The new player experience is a bit off putting. The brief tutorial covers wasd movement, opening doors, how to hit stuff with a sword and nothing else. I was shocked when the tutorial ended abruptly and I was left to figure stuff out for myself. Having played this type of game I guessed there would be inventory screens, quest screens, spell book , character stats so I pressed button randomly till I found the sort of things I expected. It took me a bit longer to figure out the magic system: you can have three active spells which are assigned to number keys and/or the right mouse button. Spells even have their own power up slots where you can add artifacts which increase the usefulness of the spell. Neat. I was pleased to see that the starter character (no choices here) comes with a couple of useful spells including a fireball and a heal.
Of course you can always read the manual. It explains most of what you need to know but some stuff you still need to figure out for yourself. I don't know if this is deliberate or not but finding cool undocumented features is fun. For example I recently discovered that armour and weapons can be levelled up - a really neat feature.
Horses are another interesting feature of this game. They can be used for transport , for storage and even for combat. Two World's horses are a good bit more useful than Oblivion's leaden nags but the mounted combat doesn't come near Mount and Blade's thrilling implementation.
Two World stands out in how much they make life easy for the player (aside from the turorial). In addition to horses for transport there is a wide network of teleporters for fast travel. Horses can carry generous amounts of stuff - I actually have a second horse that I just use for storage. Quests put markers on your minimap showing you where to go. The game also has a fiendishly enthusiastic autosave system that ensures you never lose more than a few minutes play. Not that you ever really have to reload a save because there is no death penalty and the countryside is littered with resrurrection/health regeneration shrines. I believe it is even possible to respec your character if you mess up on skill point allocation but I haven't had to use that feature yet.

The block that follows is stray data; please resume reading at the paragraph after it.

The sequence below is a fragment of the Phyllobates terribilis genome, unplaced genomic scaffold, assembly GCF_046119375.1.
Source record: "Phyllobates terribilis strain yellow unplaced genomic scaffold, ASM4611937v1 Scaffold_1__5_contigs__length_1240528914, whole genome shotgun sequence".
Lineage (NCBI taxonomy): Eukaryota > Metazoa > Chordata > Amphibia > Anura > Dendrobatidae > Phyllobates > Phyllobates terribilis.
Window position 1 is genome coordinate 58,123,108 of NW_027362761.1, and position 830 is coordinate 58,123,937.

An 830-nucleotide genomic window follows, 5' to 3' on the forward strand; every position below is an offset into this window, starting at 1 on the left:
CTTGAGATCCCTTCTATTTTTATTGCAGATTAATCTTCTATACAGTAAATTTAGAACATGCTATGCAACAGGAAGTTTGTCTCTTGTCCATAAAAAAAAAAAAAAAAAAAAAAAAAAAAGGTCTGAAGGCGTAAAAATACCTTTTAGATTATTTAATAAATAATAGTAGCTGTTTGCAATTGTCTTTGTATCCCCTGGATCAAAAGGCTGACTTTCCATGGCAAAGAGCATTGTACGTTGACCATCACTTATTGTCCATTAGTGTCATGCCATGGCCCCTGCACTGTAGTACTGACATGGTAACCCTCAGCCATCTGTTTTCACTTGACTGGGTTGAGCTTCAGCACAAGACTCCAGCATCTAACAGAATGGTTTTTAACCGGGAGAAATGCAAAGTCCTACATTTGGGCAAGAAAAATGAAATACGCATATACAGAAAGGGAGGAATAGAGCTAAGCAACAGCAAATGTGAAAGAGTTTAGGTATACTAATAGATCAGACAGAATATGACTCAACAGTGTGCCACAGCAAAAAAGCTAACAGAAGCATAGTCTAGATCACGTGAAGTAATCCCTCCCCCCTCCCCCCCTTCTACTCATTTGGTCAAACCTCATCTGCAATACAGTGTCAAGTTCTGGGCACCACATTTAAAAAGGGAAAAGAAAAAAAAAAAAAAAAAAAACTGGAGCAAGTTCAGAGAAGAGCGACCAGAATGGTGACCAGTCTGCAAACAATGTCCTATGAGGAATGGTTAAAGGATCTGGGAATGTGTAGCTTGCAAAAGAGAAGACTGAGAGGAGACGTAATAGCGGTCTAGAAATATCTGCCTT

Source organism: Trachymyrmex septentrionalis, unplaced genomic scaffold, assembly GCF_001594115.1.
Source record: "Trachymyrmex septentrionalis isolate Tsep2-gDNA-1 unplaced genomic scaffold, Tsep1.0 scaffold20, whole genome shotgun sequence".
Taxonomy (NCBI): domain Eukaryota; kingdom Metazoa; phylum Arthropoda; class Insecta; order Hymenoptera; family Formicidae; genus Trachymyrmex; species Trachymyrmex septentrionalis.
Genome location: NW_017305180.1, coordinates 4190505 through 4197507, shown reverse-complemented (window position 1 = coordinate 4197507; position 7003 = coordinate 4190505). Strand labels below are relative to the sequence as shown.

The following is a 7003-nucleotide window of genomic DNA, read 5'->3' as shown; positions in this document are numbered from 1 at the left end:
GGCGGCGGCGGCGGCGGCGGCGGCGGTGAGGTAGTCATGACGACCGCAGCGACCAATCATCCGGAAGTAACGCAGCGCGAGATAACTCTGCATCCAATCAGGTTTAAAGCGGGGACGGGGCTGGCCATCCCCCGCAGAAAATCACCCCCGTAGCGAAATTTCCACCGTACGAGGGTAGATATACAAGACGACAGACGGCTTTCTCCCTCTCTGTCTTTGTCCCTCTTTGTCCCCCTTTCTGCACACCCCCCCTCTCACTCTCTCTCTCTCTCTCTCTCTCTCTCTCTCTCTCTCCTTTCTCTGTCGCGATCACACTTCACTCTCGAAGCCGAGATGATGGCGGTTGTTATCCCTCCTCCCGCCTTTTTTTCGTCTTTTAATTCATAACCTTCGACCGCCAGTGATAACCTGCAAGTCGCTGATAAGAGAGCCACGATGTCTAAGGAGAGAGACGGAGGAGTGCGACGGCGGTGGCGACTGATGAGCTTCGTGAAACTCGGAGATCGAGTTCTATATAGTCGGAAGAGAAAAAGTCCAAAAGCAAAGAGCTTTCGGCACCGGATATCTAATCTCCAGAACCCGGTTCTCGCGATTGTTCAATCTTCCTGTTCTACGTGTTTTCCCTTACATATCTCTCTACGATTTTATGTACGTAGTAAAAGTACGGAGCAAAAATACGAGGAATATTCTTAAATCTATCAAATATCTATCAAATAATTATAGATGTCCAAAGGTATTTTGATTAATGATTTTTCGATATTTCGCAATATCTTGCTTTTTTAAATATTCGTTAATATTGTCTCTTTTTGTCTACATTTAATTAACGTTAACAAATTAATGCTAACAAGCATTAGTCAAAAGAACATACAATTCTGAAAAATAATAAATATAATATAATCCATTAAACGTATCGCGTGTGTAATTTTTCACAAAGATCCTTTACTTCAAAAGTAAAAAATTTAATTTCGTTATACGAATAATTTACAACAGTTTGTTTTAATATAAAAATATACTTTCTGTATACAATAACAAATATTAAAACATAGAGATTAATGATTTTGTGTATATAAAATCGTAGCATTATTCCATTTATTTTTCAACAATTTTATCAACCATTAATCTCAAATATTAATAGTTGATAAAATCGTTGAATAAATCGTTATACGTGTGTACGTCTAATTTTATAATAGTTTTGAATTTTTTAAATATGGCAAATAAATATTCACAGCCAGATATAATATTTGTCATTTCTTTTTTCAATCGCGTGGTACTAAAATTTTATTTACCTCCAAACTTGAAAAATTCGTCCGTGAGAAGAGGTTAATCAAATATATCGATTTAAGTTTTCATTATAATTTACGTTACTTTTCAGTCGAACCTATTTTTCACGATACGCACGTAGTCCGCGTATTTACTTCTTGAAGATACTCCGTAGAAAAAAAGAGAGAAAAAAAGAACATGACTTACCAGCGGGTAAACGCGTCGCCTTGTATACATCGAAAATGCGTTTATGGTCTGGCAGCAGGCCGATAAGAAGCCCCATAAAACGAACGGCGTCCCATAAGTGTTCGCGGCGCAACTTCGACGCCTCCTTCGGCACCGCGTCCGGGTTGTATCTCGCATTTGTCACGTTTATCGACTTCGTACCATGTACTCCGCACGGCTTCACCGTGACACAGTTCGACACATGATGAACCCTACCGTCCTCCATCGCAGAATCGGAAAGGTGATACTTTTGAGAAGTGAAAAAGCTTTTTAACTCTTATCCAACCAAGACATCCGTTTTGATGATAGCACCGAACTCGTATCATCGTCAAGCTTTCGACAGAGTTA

Given such player friendliness you may be surprised to discover that combat in the game is hard bordering on impossible for new players. No sooner are you out of the tutorial than you run into roaming bands of villans will literally whoop your ass if you try to put up a fair fight. Happily there are ways to avoid putting up a fair fight including:
- The running around method (whack an opponent then run around while waiting for mana to recharge for a self heal),
- The health shrine method (lure a bunch of opponents to a health ressurection shrine and kill them while your health is being constantly recharged.
- The mana shrine method (as above only use the constant stream of mana to heal yourself).
Despite all this trickery I actually find these encounters enjoyable and the sound effects when you do eventually land a whack of your sabre on a hapless opponent is most satisfying.
For a more complete review of the game I suggest you check out Brett Todd on Gamespot.
I got this game as an unexpected present from my lovely wife. I must hang my head in shame and admit I was expecting the worst when I dutifully installed it. Apologies Mrs. mbp you did good.